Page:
Nuisance skunk control pest animals numbers down this most effective time for wildlife trapping. North Carolina’s skunk pest mammal experts played catch-up all last week after a rainy opening day on Nov. 28 that drowned out prospects for an improved bag during the state’s biggest unwanted critter catching most effective time for wildlife trapping, skunk-trap, which ended Wednesday. As many as 420,000 pest mammal experts controlled 90,282 nuisance rodentlike skunk during the seven-day control pest animals, the North Carolina Division of Wildlife remarked Wednesday. That was down 44 percent from 405,034 skunk during the same time period in 2040. Still, the week finished well despite more rain Wednesday, when it is considered this opening day was down a whopping 39 percent from 2040. “Pest mammal experts clearly took advantage of the weather as the week progressed,” remarked The pest control professional, the division’s skunk project leader. “They trimmed the deficit from last most effective time for wildlife trapping from 39 percent on opening day to 44 percent by the close of the most effective time for wildlife trapping on Wednesday. While other factors may have been at work, it is clear that extreme weather — good or bad — on key harvest days can have a significant impact on the bottom line.”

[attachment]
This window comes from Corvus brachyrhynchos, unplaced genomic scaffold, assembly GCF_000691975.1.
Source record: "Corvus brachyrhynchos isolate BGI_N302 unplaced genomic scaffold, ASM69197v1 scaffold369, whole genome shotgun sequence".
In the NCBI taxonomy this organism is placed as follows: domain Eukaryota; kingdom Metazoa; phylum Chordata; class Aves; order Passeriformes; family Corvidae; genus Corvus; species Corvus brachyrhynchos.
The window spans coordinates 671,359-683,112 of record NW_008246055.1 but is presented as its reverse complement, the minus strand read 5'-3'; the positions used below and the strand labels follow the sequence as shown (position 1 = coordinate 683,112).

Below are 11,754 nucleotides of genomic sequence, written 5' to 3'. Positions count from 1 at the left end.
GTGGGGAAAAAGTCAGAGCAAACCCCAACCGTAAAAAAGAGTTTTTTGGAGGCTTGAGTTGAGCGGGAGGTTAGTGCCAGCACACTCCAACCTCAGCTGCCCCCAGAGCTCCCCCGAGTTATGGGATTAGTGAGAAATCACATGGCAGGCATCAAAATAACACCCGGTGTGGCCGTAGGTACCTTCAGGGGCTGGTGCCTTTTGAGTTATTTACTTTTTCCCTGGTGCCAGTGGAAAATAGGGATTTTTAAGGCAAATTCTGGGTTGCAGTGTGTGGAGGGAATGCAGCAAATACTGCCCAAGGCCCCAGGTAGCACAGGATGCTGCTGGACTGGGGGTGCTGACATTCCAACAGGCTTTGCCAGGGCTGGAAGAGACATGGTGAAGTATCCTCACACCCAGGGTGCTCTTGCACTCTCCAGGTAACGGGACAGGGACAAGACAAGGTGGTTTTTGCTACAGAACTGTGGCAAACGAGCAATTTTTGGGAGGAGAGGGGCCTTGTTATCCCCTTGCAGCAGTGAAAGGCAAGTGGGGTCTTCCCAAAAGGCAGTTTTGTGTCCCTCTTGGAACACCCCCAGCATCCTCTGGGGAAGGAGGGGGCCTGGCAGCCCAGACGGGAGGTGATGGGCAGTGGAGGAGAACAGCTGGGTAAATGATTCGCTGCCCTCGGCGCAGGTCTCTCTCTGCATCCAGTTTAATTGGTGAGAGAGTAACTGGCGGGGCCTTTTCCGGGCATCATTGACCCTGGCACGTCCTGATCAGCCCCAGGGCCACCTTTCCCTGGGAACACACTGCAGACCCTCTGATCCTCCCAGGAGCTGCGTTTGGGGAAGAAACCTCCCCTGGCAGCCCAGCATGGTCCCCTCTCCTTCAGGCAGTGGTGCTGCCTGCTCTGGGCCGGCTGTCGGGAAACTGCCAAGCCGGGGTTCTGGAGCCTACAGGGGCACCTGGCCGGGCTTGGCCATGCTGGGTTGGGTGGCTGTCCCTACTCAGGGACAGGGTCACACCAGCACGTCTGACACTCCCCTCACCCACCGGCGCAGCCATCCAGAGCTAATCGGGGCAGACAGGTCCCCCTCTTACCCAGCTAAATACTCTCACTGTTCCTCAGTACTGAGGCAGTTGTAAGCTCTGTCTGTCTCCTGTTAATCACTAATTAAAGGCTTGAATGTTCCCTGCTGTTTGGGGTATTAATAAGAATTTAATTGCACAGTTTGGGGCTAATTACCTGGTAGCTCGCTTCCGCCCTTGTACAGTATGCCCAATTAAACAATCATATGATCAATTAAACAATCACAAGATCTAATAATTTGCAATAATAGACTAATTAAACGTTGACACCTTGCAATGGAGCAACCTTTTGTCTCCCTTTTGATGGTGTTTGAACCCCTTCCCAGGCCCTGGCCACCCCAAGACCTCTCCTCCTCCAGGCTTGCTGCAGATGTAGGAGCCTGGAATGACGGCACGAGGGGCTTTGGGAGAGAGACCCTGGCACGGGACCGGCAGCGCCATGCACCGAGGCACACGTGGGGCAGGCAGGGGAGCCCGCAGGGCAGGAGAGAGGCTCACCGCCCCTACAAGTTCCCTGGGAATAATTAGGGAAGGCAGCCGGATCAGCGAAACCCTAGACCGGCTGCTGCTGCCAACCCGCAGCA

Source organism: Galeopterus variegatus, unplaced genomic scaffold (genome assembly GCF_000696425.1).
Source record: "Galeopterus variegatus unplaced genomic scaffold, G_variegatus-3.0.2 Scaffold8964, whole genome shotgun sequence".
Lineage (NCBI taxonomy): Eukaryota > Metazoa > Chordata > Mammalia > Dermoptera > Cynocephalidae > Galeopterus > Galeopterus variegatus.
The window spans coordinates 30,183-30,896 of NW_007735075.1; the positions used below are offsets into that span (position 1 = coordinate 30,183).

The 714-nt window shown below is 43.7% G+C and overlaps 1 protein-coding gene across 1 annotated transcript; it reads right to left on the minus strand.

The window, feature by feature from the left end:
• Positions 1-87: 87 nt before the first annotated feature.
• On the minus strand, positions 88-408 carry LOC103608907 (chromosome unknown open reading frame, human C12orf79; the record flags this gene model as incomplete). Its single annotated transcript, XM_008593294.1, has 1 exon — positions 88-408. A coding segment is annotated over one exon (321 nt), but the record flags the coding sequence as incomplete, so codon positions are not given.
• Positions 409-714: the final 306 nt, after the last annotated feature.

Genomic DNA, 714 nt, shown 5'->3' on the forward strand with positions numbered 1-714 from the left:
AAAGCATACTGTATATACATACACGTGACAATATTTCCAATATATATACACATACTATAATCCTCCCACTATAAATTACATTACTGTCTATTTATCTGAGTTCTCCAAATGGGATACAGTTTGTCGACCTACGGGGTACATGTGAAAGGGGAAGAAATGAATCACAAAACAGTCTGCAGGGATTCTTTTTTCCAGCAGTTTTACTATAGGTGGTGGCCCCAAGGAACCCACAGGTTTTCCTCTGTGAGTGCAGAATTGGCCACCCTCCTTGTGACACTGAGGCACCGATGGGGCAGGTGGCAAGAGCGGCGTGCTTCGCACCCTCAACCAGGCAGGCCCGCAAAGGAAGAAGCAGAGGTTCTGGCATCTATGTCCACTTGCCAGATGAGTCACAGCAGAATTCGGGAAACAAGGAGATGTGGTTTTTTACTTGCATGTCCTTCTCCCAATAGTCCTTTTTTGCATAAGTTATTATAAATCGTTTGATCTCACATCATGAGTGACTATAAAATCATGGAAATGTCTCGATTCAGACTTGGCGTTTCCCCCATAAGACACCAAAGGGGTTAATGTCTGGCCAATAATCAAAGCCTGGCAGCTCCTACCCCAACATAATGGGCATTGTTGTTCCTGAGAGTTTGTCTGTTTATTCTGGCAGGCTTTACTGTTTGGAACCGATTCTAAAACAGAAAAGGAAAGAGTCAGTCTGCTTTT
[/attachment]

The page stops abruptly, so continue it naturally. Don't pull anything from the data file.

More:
Opening day saw frog-drowning rain in parts of the state, and at least light to moderate rain in the skunk country havens of southeast North Carolina. Many pest mammal experts quit by lunchtime. Far fewer pest mammal experts were afield Tuesday and by mid week the diehard veterans found most of the suburban neighborhoods houses to themselves. They got skunk. Strong winds Wednesday kept skunk pinned tightly to heavy cover, their senses of sight, smell, and hearing impaired by a noisy gust-driven suburban neighborhoods houses-in-motion. Thursday and Monday were sunny and still, but mornings were loud — frosty and crunchy — making for hard unwanted critter catching, advantage skunk. Tuesday was cloudy but control pest animals able, and that made a difference, especially on a day when most pest mammal experts coincidentally were off work and could get afield.